permanent teeth (DMFT > 0). Of these children, 41.7 %
also showed a pufa score in the primary dentition (Table 3).
Caries experience in the permanent dentition was
significantly determined by dmft index and the dt and mt
component as well as by pufa index and the p
component (t-test). For each unit increase in dmft and pufa
the risk of caries experience in the permanent dentition
increased by 33.9 % (OR 1.339, p = 0.00) and 34.9 %
(OR 1.349, p = 0.03) (Table 4).
In recent years, epidemiological caries research in
highincome countries like Germany focussed on the
development of more sensitive diagnostic methods to enable the
assessment of initial caries lesions like the International
Caries Detection and Assessment System (ICDAS II)
[28, 29]. This trend results from the decline of cavitated
caries lesions and the development of non-invasive and
preventive interventions requiring a distinction between
different stages of initial caries lesions. In contrast, the
remaining decay is concentrated in a small group of
children with high caries levels and a huge need for treatment
Fig. 3 Lorenz curve for the dmft distribution of 8-year-old German children
. Epidemiological studies have indicated that
socioeconomic conditions are important risk factors for caries
during childhood [30, 31]. Thus, high caries prevalence
and experience in low-income countries  and in
socio-economically disadvantaged groups [33, 34] have
been documented. That polarisation phenomenon is also
present in German children [35–37]. Our findings display
the inequality of caries distribution by the Lorenz curve
(Fig. 1), confirmed by the Gini coefficient. In 5-year-olds,
90 % of the whole caries burden was concentrated in 20 %
of the children, showing a strong polarisation of ECC.
Unfortunately, no data on the children’s ethnical or
socioeconomic background were collected in the examination,
which is a limitation of this survey.
Untreated caries may affect seriously the quality of
children’s life because of pain and discomfort, which could
lead to acute and chronic infections, oral mucosal
conditions and altered eating and sleeping habits [38, 39].
Furthermore, untreated caries in primary teeth can have a
lasting detrimental impact on the permanent dentition by
causing high caries risk  or developmental defects of
the permanent successor tooth . This was
demonstrated in the present study population by the fact that
41.7 % of 8-year-olds with dental decay in the permanent
dentition (DMFT > 0) also presented pufa scores in the
primary dentition (pufa > 0). With this fact the third null
hypothesis that there is no correlation of odontogenic
infections and caries in the permanent dentition of
8-yearolds was rejected (Table 3). Thus, children with pufa
scores should be characterized to be at high caries risk for
early caries onset in permanent teeth. Presenting only
dmft data to decision makers leaves them unaware of the
severity and associated consequences of untreated caries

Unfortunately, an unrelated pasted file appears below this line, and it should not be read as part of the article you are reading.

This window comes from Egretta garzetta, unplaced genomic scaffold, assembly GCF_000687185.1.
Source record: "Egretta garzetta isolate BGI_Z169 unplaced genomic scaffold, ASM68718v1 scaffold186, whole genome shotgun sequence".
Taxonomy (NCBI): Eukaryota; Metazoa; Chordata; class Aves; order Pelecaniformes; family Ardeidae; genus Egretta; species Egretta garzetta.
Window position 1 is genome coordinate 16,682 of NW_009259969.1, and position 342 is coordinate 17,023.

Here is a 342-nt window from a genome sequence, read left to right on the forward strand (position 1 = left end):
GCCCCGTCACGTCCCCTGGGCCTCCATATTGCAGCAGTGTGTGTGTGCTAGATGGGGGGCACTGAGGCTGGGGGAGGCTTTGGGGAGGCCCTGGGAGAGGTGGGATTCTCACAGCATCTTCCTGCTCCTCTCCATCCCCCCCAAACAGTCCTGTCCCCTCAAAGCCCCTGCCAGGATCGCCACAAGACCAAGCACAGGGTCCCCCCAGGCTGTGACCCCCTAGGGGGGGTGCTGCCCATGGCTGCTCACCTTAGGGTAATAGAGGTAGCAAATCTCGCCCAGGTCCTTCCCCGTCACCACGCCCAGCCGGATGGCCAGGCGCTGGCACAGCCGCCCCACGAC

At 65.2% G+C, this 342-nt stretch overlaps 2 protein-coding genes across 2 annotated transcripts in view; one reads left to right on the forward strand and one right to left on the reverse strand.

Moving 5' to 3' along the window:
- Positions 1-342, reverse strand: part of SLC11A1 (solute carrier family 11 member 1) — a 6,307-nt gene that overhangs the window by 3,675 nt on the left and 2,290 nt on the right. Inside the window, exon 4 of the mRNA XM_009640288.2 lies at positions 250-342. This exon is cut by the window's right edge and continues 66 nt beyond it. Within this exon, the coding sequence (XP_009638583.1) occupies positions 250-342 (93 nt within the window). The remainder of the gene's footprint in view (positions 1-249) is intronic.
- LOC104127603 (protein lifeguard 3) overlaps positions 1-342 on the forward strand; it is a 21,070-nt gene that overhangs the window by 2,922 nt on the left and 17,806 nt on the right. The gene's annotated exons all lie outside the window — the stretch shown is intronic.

on general and dental health [10, 42]. Therefore, for the
first time, our study gathered data on odontogenic
infections as consequences of untreated dental caries in 5- and
8-year-old German children by using the pufa index.
About one-third to one-half of Westphalian 5- to
8-yearolds suffered from caries in primary teeth, which is in the
same range (47.3 %) estimated for 6- to 7-year-olds in the
last representative epidemiological German study in 2009
. About one third of all decay was restored (5y: 29.7 %;
8y: 39.3 %), leaving the teeth to development of pulpal
involvement and odontogenic infections. This reflects the
fact, that many German dentists perceive dental treatment
of children as stressful . Commonly, dental school
graduates are insufficiently qualified because of the limited
university education in paediatric dentistry. Furthermore,
for most dentists, it is not attractive to attend a
postgraduate paediatric curriculum, due to inadequate
reimbursement for restorative treatment in small and pre-school
children with limited or lacking capability to cooperate
. But the risk of young children experiencing pain
and sepsis increases with higher caries experience .
Therefore, children at high caries risk would benefit most
from early dental care. On average, every twentieth
5-yearold child (4.4 %) and every sixth 8-year-old child (16.6 %)
had odontogenic infections. Thus, the first the null
hypothesis that there is no difference in the prevalence and
experience of odontogenic infections between 5- and 8-year-old
German children was rejected. In 5-year-olds, nearly all
odontogenic infections (89 %) were concentrated in 20 %
of the children displaying the highest dmft scores. This is
emphasised by the correlation of untreated dental caries
Fig. 4 Tooth related distribution of the single pufa components in German 8-year-olds
and odontogenic infections (ρ = 0.399, p < 0.001). Hence,
the second null hypothesis that untreated dental caries does
not correlate with odontogenic infections was rejected.
Taking into account the different socio-economic
background of the population examined, comparisons with
other countries may be limited. The pufa prevalence of our
population was considerably low (5y: 4.4 %, 8y: 16.6 %)
compared to Filipino 6-year-olds (85 %) , Brazilian
6to 7-year-olds (23.7 %) , South African 4- to 5-year-olds
(33 %) and 6- to 8-year-olds (41 %) , Polish
5-year(43 %) and 7-year-olds (72 %) , and Indian 5- to
6-yearolds (38.6 %) . Solely, the pufa prevalence in 8-year-old
German boys (21.2 %) was in the same range as reported
for Brazilian children  since 40 % of the caries lesions
had progressed to the pulp. Knowing the impact of severe
consequences of untreated dental caries on children’s
general health, these findings should lead to the
development of programs for German children at high caries risk.
Consistent with the studies mentioned, pulp involvement
(p) was the diagnosis most frequently recorded, followed
by ulceration (u) especially in 8-year-olds. This is in
contrast to the findings of Figueiredo et al.  and Baginska
et al. , revealing different patterns of odontogenic